Reed-Heller Bill to Restore Unemployment Insurance Advances in the U.S. Senate
Bipartisan bill heads for final Senate passage Monday; Still needs to be voted on in the U.S. House of Representatives
Reed-Heller would help about 12,000 Rhode Islanders & provide over $60 million to boost the state’s economy
WASHINGTON, DC – The U.S. Senate took the last of a series of procedural votes today to set up final passage Monday of bipartisan legislation authored by U.S. Senators Jack Reed (D-RI) and Sen. Dean Heller (R-NV) to reauthorize emergency unemployment insurance benefits (UI) for five months.
"This is about helping people who are in a really difficult situation. I am glad the Senate took bipartisan action to move forward. Restoring emergency unemployment insurance will boost our economy and help job seekers, families, and small businesses,” said Reed. “We need to get our country back to full employment -- to a place where all Americans have an opportunity earn a living and build a better life for their families. We hope the House takes this up quickly and we’ll continue to work in a bipartisan fashion to get this done.”
The Reed-Heller bill was cosponsored by Senators Susan Collins (R-ME), Rob Portman (R-OH), Lisa Murkowski (R-AK), Mark Kirk (R-IL), Jeff Merkley (D-OR), Cory Booker (D-NJ), Sherrod Brown (D-OH), and Dick Durbin (D-IL), and is expected to provide assistance to more than 2.79 million eligible Americans, including 12,000 Rhode Islanders.
Today’s votes come 96 days after UI benefits were cutoff on December 28, 2013 when Congress failed to reauthorize the Emergency Unemployment Compensation program and 1.3 million Americans lost access to their emergency unemployment insurance. Since that time, more than 1 million American job seekers have exhausted their benefits and lost access to this critical emergency UI safety net. As of today, over 2.3 million Americans have been cut off.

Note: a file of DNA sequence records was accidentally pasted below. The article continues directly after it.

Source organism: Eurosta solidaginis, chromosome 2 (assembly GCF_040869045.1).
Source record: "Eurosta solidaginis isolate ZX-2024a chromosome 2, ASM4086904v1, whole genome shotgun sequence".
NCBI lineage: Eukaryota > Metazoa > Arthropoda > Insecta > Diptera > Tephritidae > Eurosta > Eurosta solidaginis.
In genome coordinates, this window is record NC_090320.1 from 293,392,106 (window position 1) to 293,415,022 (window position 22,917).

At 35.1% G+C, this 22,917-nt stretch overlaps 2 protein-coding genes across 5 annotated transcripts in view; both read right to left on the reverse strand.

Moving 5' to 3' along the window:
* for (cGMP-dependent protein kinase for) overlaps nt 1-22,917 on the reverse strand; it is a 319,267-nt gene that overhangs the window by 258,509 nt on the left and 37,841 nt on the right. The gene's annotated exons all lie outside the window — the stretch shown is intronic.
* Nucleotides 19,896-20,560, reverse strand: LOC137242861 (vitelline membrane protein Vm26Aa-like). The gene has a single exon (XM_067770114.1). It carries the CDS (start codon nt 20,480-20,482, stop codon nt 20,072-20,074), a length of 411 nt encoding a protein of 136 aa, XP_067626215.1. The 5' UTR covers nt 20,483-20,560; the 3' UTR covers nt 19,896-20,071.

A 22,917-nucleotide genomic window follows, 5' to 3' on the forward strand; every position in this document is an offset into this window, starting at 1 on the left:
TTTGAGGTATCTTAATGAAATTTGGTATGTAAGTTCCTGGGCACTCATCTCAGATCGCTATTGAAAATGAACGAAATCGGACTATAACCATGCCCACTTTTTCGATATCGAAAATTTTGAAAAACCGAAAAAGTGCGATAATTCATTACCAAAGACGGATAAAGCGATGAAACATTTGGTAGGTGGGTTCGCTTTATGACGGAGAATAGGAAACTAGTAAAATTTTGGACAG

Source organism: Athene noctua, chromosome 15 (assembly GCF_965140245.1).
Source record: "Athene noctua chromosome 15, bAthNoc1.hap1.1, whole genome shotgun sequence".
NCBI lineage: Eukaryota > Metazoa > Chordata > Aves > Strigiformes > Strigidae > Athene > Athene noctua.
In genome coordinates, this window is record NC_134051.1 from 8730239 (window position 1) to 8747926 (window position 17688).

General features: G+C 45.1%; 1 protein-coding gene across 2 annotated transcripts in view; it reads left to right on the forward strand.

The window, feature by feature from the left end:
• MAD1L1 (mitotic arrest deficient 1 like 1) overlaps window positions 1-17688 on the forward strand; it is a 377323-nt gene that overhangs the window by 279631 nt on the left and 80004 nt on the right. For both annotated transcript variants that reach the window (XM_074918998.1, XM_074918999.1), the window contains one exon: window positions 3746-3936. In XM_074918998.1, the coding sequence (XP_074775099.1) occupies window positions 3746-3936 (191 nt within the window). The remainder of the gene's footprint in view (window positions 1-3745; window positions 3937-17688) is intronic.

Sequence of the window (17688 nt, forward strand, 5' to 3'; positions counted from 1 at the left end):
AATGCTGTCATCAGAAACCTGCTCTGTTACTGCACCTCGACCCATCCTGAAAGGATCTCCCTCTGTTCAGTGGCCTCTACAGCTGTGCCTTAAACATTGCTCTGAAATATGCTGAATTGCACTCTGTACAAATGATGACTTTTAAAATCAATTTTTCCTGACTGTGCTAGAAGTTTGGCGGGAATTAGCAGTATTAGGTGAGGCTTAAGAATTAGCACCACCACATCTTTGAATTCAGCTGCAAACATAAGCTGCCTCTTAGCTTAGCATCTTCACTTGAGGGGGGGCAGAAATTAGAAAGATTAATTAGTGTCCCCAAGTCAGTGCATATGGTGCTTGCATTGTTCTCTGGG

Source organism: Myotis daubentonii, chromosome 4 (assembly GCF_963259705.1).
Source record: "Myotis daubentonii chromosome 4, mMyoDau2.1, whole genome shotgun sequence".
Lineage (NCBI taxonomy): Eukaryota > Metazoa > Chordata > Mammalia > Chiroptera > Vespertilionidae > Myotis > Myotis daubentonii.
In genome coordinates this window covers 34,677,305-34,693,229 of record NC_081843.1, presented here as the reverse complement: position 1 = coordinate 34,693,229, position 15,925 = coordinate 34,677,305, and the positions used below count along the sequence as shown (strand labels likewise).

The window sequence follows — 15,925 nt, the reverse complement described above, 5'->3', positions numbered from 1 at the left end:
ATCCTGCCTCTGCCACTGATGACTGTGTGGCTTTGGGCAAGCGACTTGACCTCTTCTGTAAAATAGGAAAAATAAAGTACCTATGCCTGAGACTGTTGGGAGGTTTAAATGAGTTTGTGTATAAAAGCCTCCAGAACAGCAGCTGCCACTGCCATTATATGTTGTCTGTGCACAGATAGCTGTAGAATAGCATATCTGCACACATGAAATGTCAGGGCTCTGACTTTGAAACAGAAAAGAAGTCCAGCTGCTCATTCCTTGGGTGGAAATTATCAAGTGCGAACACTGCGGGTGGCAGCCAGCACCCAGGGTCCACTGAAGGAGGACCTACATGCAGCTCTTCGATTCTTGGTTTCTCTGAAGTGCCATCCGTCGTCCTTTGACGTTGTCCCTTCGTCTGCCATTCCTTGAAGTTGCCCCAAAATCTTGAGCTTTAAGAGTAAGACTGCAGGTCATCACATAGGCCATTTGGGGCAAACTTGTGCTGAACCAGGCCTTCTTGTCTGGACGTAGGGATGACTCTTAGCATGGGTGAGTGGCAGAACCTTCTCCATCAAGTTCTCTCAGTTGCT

The Reed-Heller bill seeks to strengthen the U.S. economy while providing vulnerable job seekers and their families with a critical support as they continue to look for work. The legislation is fully paid-for using a combination of offsets that includes extending “pension smoothing” provisions from the 2012 highway bill (MAP-21), which were set to phase out this year, and extending customs user fees through 2024. The bill also includes an additional offset allowing single-employer pension plans to prepay their flat rate premiums to the Pension Benefit Guaranty Corporation (PBGC).
The U.S. Department of Labor estimates 2.79 million Americans will be eligible for UI benefits under the plan advanced today, which includes over 2 million who would see retroactive benefits; the legislation will allow for retroactive payments to eligible beneficiaries going back to December 28th.
The bill is estimated to provide nearly $9 billion to help job seekers nationwide, including about $61.3 million to Rhode Islanders, according to the U.S. Department of Labor.
The Reed-Heller agreement also includes language to strengthen reemployment and eligibility assessment (REA) and ReEmployment Services (RES) programs. In an effort to help get job seekers back into the workforce, individuals receiving emergency unemployment compensation will be eligible for enhanced, personalized assessments and referrals to reemployment services when they begin their 27th week of UI (Tier I) and 55th week of UI (Tier III).